Most people between 16 and State Pension Age will start paying 12% National Insurance for any earnings over £184 per week (2021-22), for each job they have.
If the income for either of your jobs is less than £184 per week, you will not have to pay National Insurance contributions on that job.
For example, if in job one you earn £197 a week and in job two you earn £120 a week, you will only need to pay 12% National Insurance Contributions on job one. In the second job there are no National Insurance Contributions payable as your earnings from that job are less than £184 a week. Your National Insurance Contributions would therefore work out at £1.56 a week (12% of £197 minus £184).
What changes are planned for National Insurance Contributions this year?
There are a number of changes to National Insurance scheduled for the coming year, which will alter the way you might pay National Insurance. These changes include:
The Primary Threshold and the Lower Profits Limit is set to increase by £3,000 by July. An increase was already planned for April this year, raising the thresholds from £9,568 a year to £9,880, but in the Spring Statement, the Chancellor of the Exchequer, Rishi Sunak, announced that in addition to this, there would be a further rise to £12,570 that would come into effect in July. This essentially means that from July, you will be able to earn up to £1,047 a month in each of your jobs before you have to start paying National Insurance.
As part of the new Health and Social Care Levy, National Insurance Contributions are increasing by 1.25 percentage points a year from April 2022. This means that Class 1 National Insurance contributions will rise to 13.25% and Class 4 contributions to 10.25%. If you are self-employed, there is no change to Class 2 contributions.
Working and claiming the State Pension
Reaching State Pension age doesn’t mean you have to stop working if you don’t want to or can’t afford to. You are still able to work while claiming your State Pension, and can defer starting your pension, which will mean you get larger weekly payments when you do begin to take it. You can find out more about this in our article Should you defer your State Pension?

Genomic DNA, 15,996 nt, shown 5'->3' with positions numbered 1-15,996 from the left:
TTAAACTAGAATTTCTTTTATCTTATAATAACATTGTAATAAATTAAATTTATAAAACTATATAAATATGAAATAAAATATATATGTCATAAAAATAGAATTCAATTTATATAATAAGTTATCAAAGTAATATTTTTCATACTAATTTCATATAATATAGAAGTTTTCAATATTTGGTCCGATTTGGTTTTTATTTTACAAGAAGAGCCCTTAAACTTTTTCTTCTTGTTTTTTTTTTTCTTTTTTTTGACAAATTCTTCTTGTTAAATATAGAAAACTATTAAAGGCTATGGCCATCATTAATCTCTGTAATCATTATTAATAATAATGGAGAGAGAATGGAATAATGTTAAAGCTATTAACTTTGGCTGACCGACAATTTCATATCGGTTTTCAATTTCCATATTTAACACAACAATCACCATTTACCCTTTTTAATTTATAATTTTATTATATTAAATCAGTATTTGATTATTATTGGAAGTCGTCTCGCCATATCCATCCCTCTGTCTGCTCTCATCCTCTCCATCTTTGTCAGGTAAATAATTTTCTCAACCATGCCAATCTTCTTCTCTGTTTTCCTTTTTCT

Once you reach State Pension age, you no longer need to pay National Insurance contributions. This should be noted by your employer if you are an employee and they will stop being deducted from your wages. However, if you are self-employed, you will continue to pay Class 4 contributions. You will only stop paying Class 4 contributions at the end of the tax year in which you reach State Pension age.
Tax Credits and Benefits
If you currently receive tax credits or benefits, getting a second job may affect the amount you are eligible for. To see how getting a second job might impact what you receive, the government suggests using one of the following benefits calculators: Policy in Practice, entitledto or Turn2us.
As with any changes to your lifestyle when receiving benefits, it is essential that you notify the Jobcentre Plus and the HMRC of these changes. The amount you receive may increase or decrease depending on your circumstances, and it is important to notify them as soon as possible to prevent you from having to repay them or miss out on money.
What else do I need to check before getting a second job?
As well as working out your tax and National Insurance position, if you are thinking about getting a second job there are a few other things you’ll need to check first:
Will your current employer allow you to work a second job?
When you started work with your current employer, you will have signed a contract of employment with them. Within some contracts, you may have been asked to agree that you will not have another job (paid or unpaid) whilst employed with them, unless explicitly agreed in writing by your manager. This may be for a number of reasons, but is usually because:
- There might be a conflict of interest with your second workplace. For example, working for a rival company
- Your second job might bring your employer into disrepute. Your second place of work may not be a company that your current employer would wish to be associated with.
It’s best to check your contract to see if you have any clauses like this and speak to your manager or Human Resources department about your plans before you start your job hunt.
Working time regulations
Your employers may be concerned that in working two jobs, you will breach working time regulations. Under this law, you are only allowed to work 48 hours a week over any employment you have. For some people, working less than 48 hours a week isn’t financially viable and you can choose to work more hours by opting out of the regulation. To do this, you should sign an opt out agreement with both of your employers.
You should only sign this agreement if you want to and should not feel pressured into doing so. Another option is to work with both employers to bring your hours down to 48 hours. Your employers are required to take reasonable steps to uphold the working time regulations so should support this request.
You alone can determine whether you are happy to work more than 48 hours a week and so if you are self-employed and setting your own schedule, these limitations do not apply.
Minimum pay requirements
Whatever the job, you should be paid at least £8.91 per hour which is the National Minimum Wage. Making sure you are being paid the legal minimum could make a difference to whether you need a second job or not. For help and advice on how to do this, visit Citizens Advice.
Are you considering a second job, or thinking about starting your own business or have you already done so? We’d be interested to hear from you. Join the money discussion on the Rest Less community or leave a comment below.